This is where prefixes and suffixes come in. Prefixes attach to the beginning of a word, while suffixes attach to the end of a word. Prefixes and suffixes work together with roots to give words their specific meanings and create new words.
Let’s add some prefixes to “volve” as an example:
In some cases, it can take a little bit of creativity and interpretation to see how the “literal” meaning of a word connects with its dictionary definition. With “volve,” each of the verbs above convey a change or movement, but they each have a different sense because of the different meanings of the attached prefixes.
We can also add suffixes to words, often as a way of changing their part of speech. For example, the suffix “ion” means “the act or state of.” Add this to “evolve” and you get “evolution” - the act or state of evolving. As you can see, the spelling of roots will sometimes change slightly when you add a prefix or suffix, but their meanings are maintained.
Here are some common word parts that you should be familiar with, including prefixes, stems/roots, and suffixes. The next time you study new vocabulary words, try breaking them down into smaller parts. Chances are good you’ll find some of those pieces on this list, along with their meanings.
Common Stems and Roots
Of course, there is more to word meanings than a finite list of roots, prefixes, and suffixes that you can memorize. The building blocks of the English language come from across the world and throughout history. The broader study of word meanings - including where they come from and how they change over time - is known as “etymology.”
Every word has an etymology, even if it doesn’t break down nicely into the word parts listed above.
Some words have fascinating and unexpected etymologies. “Clue,” for instance, comes from a Germanic word meaning “a ball or thread or yarn,” with the idea being that you could find your way through a complicated maze or labyrinth by leaving behind an unraveled ball of thread as you walk through it. “Mercurial,” which means “unpredictable in mood or mind,” is connected with the centuries-old belief in the influence of the planet Mercury on human behavior.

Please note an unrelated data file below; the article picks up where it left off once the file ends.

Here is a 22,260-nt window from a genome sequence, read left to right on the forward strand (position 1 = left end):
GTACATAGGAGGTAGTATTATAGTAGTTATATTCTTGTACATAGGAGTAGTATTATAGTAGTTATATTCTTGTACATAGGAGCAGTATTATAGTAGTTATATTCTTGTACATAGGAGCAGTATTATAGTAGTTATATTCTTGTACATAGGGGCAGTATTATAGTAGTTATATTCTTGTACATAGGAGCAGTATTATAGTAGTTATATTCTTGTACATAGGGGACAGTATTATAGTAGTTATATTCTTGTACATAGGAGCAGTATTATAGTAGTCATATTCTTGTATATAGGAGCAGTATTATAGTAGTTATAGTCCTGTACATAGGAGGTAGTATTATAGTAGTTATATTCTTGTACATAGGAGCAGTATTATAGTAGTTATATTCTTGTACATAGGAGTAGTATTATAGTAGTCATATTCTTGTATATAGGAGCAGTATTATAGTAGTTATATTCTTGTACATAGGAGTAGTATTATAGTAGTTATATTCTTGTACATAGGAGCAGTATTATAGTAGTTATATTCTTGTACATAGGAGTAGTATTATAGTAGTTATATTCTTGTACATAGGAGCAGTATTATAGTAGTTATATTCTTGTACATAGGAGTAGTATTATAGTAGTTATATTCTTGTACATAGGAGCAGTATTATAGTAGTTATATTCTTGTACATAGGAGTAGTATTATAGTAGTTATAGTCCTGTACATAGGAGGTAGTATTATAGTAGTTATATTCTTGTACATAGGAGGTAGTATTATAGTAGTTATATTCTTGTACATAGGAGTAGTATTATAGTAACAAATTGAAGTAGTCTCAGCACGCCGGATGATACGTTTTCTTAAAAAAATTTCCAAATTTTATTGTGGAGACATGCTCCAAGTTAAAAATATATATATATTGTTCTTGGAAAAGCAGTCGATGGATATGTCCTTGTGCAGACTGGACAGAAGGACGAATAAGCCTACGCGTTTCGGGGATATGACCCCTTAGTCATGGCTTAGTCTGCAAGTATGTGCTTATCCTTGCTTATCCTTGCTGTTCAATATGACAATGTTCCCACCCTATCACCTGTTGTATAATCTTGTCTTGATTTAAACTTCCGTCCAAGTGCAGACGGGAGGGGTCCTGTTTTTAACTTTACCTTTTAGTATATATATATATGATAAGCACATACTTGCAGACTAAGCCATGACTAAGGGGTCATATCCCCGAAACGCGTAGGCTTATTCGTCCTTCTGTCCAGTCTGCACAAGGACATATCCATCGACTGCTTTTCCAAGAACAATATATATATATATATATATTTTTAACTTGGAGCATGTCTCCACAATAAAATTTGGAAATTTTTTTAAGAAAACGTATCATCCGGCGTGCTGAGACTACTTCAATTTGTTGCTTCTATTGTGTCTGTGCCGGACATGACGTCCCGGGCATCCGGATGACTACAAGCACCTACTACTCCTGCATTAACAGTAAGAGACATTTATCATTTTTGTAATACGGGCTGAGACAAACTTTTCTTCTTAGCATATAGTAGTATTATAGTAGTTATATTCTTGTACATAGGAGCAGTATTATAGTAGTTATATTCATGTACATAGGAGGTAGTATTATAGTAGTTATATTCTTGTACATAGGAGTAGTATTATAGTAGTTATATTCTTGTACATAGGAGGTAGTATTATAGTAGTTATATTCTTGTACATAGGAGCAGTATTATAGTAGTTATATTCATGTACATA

While not every word is composed of common, easily recognizable roots, then, studying a word’s etymology can help you remember its meaning.
One great source to investigate the etymology of any word is etymonline.com. Try looking up the last vocab word you learned, or browse their list of Trending Words to learn some new ones.
With word parts and etymology in mind, a large percentage of your Verbal Reasoning preparations should be devoted to learning new vocabulary words.
Piqosity has curated 1,200 words pertinent to the Upper Level ISEE.
At the beginning of your preparations, you should make a plan regarding how you will utilize this material. You might commit to learning a certain number of new words per day, or a certain number of new words per week. The important thing is that you stick to your plan and follow through with it. If you don’t, your vocabulary is likely to stagnate.
As discussed above, remember to explore the etymologies of words as you study them, and to recognize the roots, prefixes, and suffixes that comprise them wherever possible. These aspects of your vocabulary study will help to enrich your understanding: you’ll know not only the dictionary definitions of the words, but also how they relate to one another and why they mean what they mean in the first place. This will come in handy when you inevitably encounter words you don’t know on the ISEE.
Finally, making an effort to actually use the words you study is a great way to make them “stick.” You might try incorporating them into your next school writing assignment, or using them in conversation with friends and family. At the very least, you can write an original sentence for each word that reflects your understanding of its meaning.
What does it look like to explore and study a group of new words? Try it for yourself! Look up the following words in an online dictionary, as well as in an etymology dictionary like Etymonline:
Pay attention to not only the words’ meanings, but also:
To help get you started, let’s break down the “ebullient.” First, Google’s definition:
Here, we see that:
Interesting! Let’s see what more we can learn by checking Etymonline.com:
Here, we see that:
As it turns out, “ebullient” has a thought-provoking history. The meaning “cheerful and full of energy” is most common today, and the word is no longer used to mean “boiling.” If you think about it, though, you can see the connection: someone who is “cheerful and full of energy” might be described as “bubbling out” with energy. In fact, this type of personality is often referred to as “bubbly.”
Note that Google also provides some etymology for many words along with a dictionary definition:
With that being said, Google’s etymologies are typically less detailed than those found on dedicated etymology dictionaries such as Etymonline.
Now, try your hand at exploring the other words on the list: “harangue,” “omnipresent,” “pensive,” and “revulsion.” Then, come back to this page and see how your findings compare to the information in the table below.
Keep in mind that not every word will break down nicely into word parts or have an interesting history. The key for effective word study is to explore each word in order to find what is interesting or memorable about it, or how it connects with words you already know. This will help you remember the words you study, both on test day and in general.
Up to this point, this overview has focused on the many ways in which you can improve your vocabulary as you prepare for the ISEE. It’s just as important, however, to be familiar with the way Verbal Reasoning questions are structured, and to develop strategies to help you maximize your accuracy and manage your time efficiently on test day.
The best way to gain these skills is to ensure that the practice you do is frequent, thoughtful, and reflective: